Pakistan is primarily an agricultural country and the livelihood of 62 percent of our population is connected with agriculture; 23 percent of our national income is generated from it. Even though...
Pakistan is primarily an agricultural country and the livelihood of 62 percent of our population is connected with agriculture; 23 percent of our national income is generated from it. Even though our country has been gifted with all the blessings of Allah; four seasons, five rivers, huge network of irrigation canals, including link canals; connecting one river to the other, fertile land and hardworking farmers, yet still our yield per acre is much less compared to that of other countries. Our agriculture faces potent threats including desert locust attacks.
The locust resembles the grasshopper in structure. It has been mentioned in both the Holy Quran and the Bible, as well as appearing in ancient Egyptian engravings. Locusts naturally occur in African deserts, specifically the deserts of Ethiopia, Sudan and Eritrea, but recently it has been a nuisance in the sub-continental region as well. Locusts travel in swarms and their pattern of flying is similar to that of birds, migrating from the cold atmosphere of Siberia to a warmer climate in the south. Locusts travel from Africa and fly thousands of miles, crossing the sea upto 150 km per day and stopping at night time due to wetting of its wings. They settle on the surface of the sea, layer by layer, forming a heap-shaped mountain. An incident is reported where a ship encountered a mountain in the middle of the sea it was actually a heap of locusts settled down on the surface of the water. The locusts in lower layer drown and die but the upper layer resumes its journey in the morning. Locusts usually nestle in the desert where they lay eggs in a strange manner. The female Locusts lay eggs, usually 150 at a time, inside a tube which they hide in the sand. The larvae of locusts need suffocation, moisture and warm weather to thrive and are generated during a two-week period but if it’s cold, eggs remain dormant throughout winter. The colour of locusts is usually yellow, pink or brown.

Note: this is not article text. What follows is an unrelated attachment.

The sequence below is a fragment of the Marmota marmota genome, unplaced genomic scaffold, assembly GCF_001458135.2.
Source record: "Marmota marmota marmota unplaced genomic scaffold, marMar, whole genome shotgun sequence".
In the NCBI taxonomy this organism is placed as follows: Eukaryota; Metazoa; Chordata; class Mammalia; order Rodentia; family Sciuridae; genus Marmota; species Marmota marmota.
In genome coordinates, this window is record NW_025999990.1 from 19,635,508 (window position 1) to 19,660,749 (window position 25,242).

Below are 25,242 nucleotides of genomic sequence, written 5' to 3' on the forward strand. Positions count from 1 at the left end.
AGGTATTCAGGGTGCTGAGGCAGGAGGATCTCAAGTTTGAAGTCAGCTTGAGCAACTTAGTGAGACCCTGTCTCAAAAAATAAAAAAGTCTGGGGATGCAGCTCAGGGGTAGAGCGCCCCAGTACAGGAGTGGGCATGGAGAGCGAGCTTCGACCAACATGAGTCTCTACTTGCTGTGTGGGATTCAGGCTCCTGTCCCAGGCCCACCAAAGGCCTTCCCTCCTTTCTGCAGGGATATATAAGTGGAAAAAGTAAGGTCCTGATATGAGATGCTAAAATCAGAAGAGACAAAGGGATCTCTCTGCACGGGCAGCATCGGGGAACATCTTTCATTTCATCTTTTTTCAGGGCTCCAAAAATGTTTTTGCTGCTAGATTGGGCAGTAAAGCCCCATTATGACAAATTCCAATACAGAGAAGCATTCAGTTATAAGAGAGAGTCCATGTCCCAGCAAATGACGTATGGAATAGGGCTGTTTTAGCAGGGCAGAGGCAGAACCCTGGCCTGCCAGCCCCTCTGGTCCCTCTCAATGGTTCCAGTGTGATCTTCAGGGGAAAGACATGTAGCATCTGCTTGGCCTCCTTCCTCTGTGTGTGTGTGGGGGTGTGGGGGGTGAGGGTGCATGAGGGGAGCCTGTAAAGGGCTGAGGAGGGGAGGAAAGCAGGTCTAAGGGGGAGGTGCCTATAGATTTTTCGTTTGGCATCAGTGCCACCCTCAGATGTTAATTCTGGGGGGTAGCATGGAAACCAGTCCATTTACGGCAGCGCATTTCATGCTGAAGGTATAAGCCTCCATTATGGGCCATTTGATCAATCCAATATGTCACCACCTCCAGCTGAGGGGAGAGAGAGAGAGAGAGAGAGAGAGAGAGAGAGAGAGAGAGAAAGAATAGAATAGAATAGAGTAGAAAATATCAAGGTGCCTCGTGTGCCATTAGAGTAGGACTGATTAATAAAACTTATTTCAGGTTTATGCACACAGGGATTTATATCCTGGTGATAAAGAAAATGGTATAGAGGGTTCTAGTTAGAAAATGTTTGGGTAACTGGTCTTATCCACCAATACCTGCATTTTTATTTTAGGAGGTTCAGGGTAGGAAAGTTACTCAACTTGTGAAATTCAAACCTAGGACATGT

There was a recent locusts attack in Pakistan in early summer 2019. The previous attack occurred back in 2010, where locusts entered Ghotki in Sindh from the border of India. It kept entering Pakistani border at Sanewari in the form of flood between pillars number 570 and 571. Heavy locusts attack in Pakistan has been occurring every 8 to 10 years. It usually travels from Africa, crossing the Red Sea and reaches Iran from Saudi Arabia and Yemen than it enters Balochistan and spread in desert of Tharparkar and Cholistan. This year the locust swarm could not effectively be controlled in Saudi Arabia due to the Yemen war; as a result relatively more destruction spread in Iran. From Pakistan, they enter India, where the monsoon winds force them to return back. Locusts are attracted to greenery and could wipe out flourishing fields of cotton and paddy in moments; hence they can only effectively be controlled in the desert area which is their natural habitat.